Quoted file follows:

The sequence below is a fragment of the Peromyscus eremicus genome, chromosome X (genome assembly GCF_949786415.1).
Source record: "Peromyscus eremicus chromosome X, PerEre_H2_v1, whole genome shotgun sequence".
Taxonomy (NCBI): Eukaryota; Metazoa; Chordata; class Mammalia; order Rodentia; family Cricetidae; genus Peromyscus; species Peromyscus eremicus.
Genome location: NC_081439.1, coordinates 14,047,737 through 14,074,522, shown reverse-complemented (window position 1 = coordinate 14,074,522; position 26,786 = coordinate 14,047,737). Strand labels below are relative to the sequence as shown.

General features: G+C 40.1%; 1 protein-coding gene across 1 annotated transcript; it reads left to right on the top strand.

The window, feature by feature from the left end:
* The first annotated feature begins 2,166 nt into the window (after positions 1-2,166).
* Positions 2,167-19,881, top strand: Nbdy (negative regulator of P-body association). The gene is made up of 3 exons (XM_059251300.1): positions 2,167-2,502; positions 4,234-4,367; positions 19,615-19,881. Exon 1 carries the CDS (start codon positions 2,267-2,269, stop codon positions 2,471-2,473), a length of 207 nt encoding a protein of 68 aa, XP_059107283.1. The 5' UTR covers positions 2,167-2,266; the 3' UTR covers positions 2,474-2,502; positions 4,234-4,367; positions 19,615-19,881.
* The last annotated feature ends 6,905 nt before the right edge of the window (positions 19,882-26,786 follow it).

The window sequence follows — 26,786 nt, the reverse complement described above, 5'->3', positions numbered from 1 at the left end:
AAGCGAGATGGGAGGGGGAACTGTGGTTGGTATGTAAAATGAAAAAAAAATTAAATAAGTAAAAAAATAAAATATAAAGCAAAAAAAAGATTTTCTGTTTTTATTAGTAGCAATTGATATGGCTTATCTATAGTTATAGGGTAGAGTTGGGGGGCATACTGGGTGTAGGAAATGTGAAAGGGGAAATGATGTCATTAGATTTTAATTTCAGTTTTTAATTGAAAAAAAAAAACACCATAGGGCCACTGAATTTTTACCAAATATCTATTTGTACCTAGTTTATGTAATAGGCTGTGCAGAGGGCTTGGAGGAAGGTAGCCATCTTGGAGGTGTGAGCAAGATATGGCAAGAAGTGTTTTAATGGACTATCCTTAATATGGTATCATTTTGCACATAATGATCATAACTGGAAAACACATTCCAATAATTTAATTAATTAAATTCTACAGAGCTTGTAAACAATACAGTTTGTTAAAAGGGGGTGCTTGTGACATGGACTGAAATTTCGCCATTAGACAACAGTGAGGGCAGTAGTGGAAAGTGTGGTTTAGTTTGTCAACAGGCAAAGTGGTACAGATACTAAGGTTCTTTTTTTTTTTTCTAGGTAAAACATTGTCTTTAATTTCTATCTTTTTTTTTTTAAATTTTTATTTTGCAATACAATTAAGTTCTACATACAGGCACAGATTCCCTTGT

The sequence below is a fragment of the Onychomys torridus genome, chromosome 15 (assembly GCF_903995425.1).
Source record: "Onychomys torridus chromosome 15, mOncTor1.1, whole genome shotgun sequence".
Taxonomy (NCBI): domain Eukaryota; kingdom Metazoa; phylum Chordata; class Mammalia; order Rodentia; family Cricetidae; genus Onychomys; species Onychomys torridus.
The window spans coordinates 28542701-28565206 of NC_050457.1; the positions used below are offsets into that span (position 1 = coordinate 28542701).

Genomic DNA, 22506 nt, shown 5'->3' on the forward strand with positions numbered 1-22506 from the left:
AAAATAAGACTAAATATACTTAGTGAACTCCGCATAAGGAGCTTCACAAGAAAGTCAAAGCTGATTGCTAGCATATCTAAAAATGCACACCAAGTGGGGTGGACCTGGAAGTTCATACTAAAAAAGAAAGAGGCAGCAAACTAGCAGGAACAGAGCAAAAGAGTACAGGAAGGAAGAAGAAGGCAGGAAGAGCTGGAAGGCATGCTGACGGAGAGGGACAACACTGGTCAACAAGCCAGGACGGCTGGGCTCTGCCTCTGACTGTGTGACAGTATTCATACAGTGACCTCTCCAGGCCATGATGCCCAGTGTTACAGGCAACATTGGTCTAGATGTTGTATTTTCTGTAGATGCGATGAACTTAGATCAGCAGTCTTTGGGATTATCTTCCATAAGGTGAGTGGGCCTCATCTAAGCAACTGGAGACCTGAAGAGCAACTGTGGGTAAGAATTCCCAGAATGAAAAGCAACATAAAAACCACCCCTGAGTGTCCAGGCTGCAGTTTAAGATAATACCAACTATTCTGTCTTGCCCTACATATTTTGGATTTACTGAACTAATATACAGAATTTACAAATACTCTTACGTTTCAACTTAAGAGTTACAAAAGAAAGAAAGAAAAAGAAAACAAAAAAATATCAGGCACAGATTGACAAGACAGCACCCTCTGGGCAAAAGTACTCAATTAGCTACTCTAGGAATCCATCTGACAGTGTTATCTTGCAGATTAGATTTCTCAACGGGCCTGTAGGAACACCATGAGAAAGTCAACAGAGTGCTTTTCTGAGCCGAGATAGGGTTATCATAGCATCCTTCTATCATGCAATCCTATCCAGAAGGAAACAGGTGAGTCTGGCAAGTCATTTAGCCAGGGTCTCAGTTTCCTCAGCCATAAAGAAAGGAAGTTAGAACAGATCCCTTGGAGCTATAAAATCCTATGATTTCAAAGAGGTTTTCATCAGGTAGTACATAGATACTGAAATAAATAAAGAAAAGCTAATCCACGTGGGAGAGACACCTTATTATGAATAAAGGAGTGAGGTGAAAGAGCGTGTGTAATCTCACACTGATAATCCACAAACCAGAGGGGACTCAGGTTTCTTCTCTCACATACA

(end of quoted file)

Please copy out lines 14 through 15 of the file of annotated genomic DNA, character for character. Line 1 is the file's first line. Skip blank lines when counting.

Taxonomy (NCBI): domain Eukaryota; kingdom Metazoa; phylum Chordata; class Mammalia; order Rodentia; family Cricetidae; genus Onychomys; species Onychomys torridus.
The window spans coordinates 28542701-28565206 of NC_050457.1; the positions used below are offsets into that span (position 1 = coordinate 28542701).